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General Partnership – A Detailed Explanation

What is a GP?

A General Partnership is an agreement between two or more persons to share a common interest in a commercial endeavor and to share its profits and losses. This definition contains similar elements to the sole proprietorship, but requires more than one person.

  • Note: It is important to understand that a GP is a default entity. That is, the partners do not have to intend to create a General Partnership, nor do they have to realize that a General Partnership has been formed. The General Partnership arises pursuant to the activity of the partners.

Forming a General Partnership

A general partnership is a unique business structure for a number of reasons. First, a general partnership does not require any formal filing procedure or documentation in order to form.

A partnership arises where two or more individuals carry on an activity for a profit. There doesn’t have to be a subjective intent on the part of the partners to actually form a partnership. The only intent required is the general intent to carry on business together and to divide the resulting profits or losses. As such, a general partnership is the default entity for individuals carrying on business. This means that any time two or more people undertake a joint effort for profit, they are by default a partnership.

Often, individuals will undertake an activity as default partners without realizing it. As such, it is important to document the relationship if you do not intend to be partners. This could be done by demonstrating the employer-employee or independent contractor relationship between the individuals undertaking the business activity. Typically, the individuals can change the default partnership status by either contract (partnership agreement) or by undertaking the procedures necessary to form a different type of business entity.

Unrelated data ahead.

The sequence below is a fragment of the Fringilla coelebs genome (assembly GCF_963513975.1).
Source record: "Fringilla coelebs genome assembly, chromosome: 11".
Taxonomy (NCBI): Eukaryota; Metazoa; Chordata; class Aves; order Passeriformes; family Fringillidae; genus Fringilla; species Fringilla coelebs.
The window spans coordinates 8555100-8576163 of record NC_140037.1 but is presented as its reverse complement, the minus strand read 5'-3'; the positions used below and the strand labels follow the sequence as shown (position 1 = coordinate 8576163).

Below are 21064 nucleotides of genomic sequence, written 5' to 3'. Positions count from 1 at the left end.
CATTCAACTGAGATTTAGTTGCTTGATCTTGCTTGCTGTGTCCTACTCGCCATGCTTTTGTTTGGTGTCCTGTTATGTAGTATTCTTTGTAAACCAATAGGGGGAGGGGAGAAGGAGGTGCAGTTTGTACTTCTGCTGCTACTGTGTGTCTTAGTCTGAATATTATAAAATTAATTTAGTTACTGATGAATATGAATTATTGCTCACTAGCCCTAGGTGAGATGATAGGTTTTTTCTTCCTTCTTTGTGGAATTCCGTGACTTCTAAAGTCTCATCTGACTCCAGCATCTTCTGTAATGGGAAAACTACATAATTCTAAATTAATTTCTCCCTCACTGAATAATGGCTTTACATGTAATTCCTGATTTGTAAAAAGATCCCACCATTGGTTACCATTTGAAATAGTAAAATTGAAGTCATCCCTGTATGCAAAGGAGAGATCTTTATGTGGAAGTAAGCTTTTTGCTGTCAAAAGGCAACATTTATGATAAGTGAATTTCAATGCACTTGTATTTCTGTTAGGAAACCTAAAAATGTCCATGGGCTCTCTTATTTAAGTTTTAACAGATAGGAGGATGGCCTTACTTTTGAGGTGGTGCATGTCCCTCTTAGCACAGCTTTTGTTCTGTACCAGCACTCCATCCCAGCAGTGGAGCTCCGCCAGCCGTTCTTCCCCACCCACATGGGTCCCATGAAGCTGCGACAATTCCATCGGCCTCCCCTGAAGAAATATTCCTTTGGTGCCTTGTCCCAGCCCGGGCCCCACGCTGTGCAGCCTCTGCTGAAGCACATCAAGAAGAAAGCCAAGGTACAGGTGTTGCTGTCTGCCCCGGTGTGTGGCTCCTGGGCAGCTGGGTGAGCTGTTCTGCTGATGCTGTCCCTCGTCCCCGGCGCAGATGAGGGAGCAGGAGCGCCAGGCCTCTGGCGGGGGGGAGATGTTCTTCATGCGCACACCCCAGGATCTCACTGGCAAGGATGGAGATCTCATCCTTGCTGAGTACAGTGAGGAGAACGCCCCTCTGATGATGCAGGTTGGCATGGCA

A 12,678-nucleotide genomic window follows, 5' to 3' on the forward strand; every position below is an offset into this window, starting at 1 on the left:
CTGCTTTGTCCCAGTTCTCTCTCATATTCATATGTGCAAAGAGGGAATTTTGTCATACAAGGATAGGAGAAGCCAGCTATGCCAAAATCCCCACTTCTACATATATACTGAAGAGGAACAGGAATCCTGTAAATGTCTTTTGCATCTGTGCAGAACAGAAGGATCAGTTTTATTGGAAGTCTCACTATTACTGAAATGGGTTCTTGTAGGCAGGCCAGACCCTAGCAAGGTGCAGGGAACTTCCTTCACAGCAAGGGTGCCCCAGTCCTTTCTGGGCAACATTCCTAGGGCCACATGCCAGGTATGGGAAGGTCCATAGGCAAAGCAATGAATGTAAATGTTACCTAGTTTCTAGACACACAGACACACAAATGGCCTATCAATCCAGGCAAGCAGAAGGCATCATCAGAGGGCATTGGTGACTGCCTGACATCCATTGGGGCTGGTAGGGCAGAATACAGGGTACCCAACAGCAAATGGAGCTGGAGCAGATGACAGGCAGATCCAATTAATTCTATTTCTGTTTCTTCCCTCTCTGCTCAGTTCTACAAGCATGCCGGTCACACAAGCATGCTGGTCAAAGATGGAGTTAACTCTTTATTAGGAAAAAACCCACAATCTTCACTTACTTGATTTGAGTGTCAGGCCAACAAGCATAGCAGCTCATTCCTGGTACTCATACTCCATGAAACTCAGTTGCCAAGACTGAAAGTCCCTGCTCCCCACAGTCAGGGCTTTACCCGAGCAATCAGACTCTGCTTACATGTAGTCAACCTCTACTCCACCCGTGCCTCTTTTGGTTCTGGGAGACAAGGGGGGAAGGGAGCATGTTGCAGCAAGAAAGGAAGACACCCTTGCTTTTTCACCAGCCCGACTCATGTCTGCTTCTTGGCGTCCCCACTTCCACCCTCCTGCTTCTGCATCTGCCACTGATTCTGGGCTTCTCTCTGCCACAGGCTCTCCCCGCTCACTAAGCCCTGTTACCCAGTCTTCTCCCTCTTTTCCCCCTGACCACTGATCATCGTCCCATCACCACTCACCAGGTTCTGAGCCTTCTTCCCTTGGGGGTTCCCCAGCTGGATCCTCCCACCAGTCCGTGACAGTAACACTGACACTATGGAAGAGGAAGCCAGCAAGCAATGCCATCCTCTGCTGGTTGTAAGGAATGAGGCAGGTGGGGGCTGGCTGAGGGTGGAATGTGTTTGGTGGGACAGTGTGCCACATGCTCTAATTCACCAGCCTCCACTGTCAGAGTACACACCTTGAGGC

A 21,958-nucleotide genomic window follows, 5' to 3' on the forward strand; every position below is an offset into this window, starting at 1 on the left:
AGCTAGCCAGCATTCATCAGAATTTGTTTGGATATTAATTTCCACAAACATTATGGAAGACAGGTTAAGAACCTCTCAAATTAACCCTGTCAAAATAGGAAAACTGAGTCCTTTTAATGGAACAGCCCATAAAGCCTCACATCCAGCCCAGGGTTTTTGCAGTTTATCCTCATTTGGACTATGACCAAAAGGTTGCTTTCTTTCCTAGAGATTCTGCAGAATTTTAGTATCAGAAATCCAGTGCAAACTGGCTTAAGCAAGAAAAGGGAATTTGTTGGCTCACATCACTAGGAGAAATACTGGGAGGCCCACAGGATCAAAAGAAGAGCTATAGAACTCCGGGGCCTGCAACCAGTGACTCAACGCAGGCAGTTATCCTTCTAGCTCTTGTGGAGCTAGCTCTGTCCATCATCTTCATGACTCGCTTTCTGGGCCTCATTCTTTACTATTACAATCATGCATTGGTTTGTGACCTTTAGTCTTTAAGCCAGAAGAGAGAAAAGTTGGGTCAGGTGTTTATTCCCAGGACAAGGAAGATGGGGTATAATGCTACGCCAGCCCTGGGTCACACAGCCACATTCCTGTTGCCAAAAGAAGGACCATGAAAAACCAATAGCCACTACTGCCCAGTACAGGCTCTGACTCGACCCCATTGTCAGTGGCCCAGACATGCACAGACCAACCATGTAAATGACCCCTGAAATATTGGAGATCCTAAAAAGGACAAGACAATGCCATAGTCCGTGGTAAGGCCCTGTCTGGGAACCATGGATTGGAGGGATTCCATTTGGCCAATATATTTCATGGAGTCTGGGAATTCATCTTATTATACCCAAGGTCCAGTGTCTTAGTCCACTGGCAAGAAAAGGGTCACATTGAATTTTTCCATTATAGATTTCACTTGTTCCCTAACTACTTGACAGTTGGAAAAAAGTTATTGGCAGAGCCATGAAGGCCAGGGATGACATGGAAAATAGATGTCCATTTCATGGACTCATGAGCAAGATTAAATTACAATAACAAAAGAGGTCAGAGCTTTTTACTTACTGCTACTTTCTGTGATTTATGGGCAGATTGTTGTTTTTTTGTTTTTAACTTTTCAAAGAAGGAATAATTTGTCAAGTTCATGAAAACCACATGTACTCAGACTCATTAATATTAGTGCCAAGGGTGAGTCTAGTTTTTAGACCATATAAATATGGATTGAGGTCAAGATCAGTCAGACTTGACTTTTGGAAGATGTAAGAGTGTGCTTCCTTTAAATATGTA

• Example: Dave begins scouring the neighborhood for metal items that people leave on the curb as trash to be collected by the garbage man. Dave knows that he can take the metal to a scrapyard and make some money. He asks Laura if she will take his truck and cruise her neighborhood for metal. He says that he will give her 40% of the value of any metal collected. In this case, Dave has agreed to share ownership in the business and Laura will be a partner. If Dave had said he would pay her $7.50 per hour and give her 20% of the value of any metal she collects, then Dave would still be a sole proprietor.
  • Note: Documenting the relationship between individuals in a business activity can serve to characterize the relationship as a GP or employer-employee relationship. If you wish to hire an individual (not bring her on as a partner) and compensate her with a share of the profits, then you will need to document the employment relationship. This may require special structuring of any profit sharing as a bonus paid to the employee, rather than as an ownership percentage in any profits.

What does it mean to be at-will partners?